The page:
Compared with the sham group, neuronal apoptosis was noticeable and apoptotic rate increased in the MCAO group (Figure 4(a)). Bcl-2 expression significantly reduced, but Caspase-3 and Bax expression significantly increased (Figure 4(b); ). Compared with the MCAO group, apoptotic rate of neurons significantly diminished; Bcl-2 expression significantly increased; Caspase-3 and Bax expression significantly decreased in the EGCG group (). Compared with the EGCG group, the apoptotic rate of neurons significantly increased; Bcl-2 expression significantly reduced and Caspase-3 and Bax expression significantly increased in PI3K group ().

3.5. EGCG Lessens Brain Injury in Rats after MCAO through PI3K/AKT/eNOS Signaling Pathway

PI3K, p-AKT, and eNOS protein expressions were measured using immunohistochemistry (Figure 5(a)) and western blot assay (Figure 5(b)). Compared with the sham group, eNOS, PI3K, and p-AKT expressions significantly decreased in the MCAO group after model establishment (). Compared with the MCAO group, eNOS, PI3K, and p-AKT expression significantly increased in the EGCG group (). Compared with the EGCG group, eNOS, PI3K, and p-AKT expressions significantly decreased in the PI3K group ().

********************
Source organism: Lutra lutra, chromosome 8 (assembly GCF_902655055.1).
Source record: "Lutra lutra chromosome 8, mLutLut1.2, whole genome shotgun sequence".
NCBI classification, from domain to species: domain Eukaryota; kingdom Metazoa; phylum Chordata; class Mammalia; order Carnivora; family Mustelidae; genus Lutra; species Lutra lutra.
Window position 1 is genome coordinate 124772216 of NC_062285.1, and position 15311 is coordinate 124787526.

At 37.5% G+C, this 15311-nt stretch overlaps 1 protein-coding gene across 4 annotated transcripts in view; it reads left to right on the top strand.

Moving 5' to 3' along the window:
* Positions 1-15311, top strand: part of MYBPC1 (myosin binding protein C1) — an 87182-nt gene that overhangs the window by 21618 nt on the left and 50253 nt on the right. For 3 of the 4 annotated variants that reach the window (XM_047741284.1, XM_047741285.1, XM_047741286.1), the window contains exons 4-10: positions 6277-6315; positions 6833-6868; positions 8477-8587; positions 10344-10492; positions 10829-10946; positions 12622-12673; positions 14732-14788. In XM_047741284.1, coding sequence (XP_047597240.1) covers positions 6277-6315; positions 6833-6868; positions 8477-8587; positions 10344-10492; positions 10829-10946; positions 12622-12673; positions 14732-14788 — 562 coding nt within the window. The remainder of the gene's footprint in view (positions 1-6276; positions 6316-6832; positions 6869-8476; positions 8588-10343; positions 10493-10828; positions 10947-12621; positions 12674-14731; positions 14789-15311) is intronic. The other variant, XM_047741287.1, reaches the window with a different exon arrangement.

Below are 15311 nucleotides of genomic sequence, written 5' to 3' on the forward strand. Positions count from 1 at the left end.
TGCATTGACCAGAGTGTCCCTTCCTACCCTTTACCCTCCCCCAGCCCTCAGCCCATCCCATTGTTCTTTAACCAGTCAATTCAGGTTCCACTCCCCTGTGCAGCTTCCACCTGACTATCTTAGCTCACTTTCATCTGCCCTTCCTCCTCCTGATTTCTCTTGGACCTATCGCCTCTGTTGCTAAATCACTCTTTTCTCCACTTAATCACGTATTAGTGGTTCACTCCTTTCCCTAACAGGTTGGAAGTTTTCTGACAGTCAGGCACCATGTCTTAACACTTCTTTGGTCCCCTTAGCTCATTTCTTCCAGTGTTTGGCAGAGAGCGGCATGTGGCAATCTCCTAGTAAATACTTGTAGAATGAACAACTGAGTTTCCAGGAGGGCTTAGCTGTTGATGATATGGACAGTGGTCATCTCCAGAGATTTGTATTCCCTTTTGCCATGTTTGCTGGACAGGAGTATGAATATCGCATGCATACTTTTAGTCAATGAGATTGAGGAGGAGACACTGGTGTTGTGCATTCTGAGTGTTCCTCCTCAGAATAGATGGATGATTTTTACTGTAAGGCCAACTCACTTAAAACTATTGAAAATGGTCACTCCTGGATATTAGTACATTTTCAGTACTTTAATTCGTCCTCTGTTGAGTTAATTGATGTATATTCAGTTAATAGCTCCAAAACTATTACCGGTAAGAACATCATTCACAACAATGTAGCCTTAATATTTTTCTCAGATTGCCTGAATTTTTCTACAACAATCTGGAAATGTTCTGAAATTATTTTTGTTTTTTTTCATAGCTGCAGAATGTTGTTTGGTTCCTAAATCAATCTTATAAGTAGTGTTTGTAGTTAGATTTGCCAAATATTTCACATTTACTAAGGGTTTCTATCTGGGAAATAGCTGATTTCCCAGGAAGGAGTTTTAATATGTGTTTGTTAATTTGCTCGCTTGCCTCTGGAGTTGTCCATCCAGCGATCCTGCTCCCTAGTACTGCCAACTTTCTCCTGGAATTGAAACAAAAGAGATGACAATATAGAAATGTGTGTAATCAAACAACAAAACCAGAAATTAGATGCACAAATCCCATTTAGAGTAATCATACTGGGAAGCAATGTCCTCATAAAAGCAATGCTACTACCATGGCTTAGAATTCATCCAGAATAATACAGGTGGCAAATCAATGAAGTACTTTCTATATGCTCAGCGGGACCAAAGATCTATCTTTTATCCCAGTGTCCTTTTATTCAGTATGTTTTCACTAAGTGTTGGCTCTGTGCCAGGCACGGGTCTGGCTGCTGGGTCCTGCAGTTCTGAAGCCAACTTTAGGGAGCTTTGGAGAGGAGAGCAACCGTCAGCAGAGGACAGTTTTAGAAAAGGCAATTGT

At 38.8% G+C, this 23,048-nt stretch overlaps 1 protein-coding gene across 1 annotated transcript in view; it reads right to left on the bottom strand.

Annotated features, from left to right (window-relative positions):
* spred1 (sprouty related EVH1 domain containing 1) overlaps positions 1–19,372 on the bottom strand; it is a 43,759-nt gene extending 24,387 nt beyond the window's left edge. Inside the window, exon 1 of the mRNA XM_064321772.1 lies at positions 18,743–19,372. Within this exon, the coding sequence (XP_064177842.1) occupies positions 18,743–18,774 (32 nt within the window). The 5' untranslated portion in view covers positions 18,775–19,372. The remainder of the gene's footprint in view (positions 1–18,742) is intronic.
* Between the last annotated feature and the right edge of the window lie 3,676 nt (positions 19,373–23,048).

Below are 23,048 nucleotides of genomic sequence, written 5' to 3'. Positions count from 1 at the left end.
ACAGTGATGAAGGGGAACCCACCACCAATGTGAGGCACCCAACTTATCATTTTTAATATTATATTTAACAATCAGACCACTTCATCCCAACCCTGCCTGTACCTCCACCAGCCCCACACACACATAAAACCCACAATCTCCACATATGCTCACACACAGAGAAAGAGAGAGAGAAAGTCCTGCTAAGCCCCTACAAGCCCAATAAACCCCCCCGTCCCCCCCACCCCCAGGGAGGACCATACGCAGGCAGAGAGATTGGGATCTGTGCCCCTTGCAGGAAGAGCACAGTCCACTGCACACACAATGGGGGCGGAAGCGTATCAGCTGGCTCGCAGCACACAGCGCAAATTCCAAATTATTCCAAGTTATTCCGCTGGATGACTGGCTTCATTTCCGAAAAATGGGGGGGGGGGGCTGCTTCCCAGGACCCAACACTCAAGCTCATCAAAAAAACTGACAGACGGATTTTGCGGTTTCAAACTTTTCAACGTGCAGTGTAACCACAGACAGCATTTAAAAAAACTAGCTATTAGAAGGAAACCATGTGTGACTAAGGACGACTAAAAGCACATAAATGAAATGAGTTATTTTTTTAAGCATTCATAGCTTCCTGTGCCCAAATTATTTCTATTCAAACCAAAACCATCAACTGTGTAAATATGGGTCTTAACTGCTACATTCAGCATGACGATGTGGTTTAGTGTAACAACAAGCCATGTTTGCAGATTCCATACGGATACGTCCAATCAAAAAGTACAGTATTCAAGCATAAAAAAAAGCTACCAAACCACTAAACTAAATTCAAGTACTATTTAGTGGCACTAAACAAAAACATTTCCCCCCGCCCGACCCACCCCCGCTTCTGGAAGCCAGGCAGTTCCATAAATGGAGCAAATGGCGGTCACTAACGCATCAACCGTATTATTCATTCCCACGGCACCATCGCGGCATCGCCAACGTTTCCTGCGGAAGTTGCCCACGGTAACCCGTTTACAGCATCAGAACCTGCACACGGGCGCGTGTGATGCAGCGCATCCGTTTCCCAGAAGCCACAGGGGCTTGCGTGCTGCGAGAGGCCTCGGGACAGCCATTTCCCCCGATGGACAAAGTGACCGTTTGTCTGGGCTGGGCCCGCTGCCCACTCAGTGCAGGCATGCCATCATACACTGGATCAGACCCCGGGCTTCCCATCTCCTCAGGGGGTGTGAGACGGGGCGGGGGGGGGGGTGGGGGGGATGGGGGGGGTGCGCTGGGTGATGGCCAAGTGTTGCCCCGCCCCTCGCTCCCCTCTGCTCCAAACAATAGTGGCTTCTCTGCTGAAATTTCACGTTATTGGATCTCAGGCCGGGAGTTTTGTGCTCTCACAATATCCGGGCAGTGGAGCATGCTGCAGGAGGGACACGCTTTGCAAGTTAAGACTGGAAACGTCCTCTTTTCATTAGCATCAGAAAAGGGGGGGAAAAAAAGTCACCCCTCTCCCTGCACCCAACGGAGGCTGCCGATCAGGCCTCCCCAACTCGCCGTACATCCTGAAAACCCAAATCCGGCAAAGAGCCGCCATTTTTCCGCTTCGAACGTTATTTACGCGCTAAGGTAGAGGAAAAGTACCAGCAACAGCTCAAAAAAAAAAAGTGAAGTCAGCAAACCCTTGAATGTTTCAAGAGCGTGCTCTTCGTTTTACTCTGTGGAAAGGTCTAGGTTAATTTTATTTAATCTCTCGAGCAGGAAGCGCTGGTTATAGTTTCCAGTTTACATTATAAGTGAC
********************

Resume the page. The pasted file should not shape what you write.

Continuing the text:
4. Discussion

The lesion center of cerebral infarction presents ischemic necrosis, surrounded by ischemic penumbra. It is a hot issue in the treatment of cerebral infarction to increase the collateral circulation, save the dying brain cells in the penumbra, strengthen neuroprotection, and reduce the apoptosis of brain cells. Results from this study confirmed that EGCG could lessen neurological impairment in rats after MCAO, mitigate MCAO-induced brain injury, suppress inflammatory factor expression induced by MCAO, reduce proapoptotic protein expression, and alter protein expression in PI3K, p-AKT, and eNOS signaling pathway. Results indicated that EGCG had protective effect on brain injury induced by MCAO in rats, possibly through regulating PI3K/AKT/eNOS signaling pathway.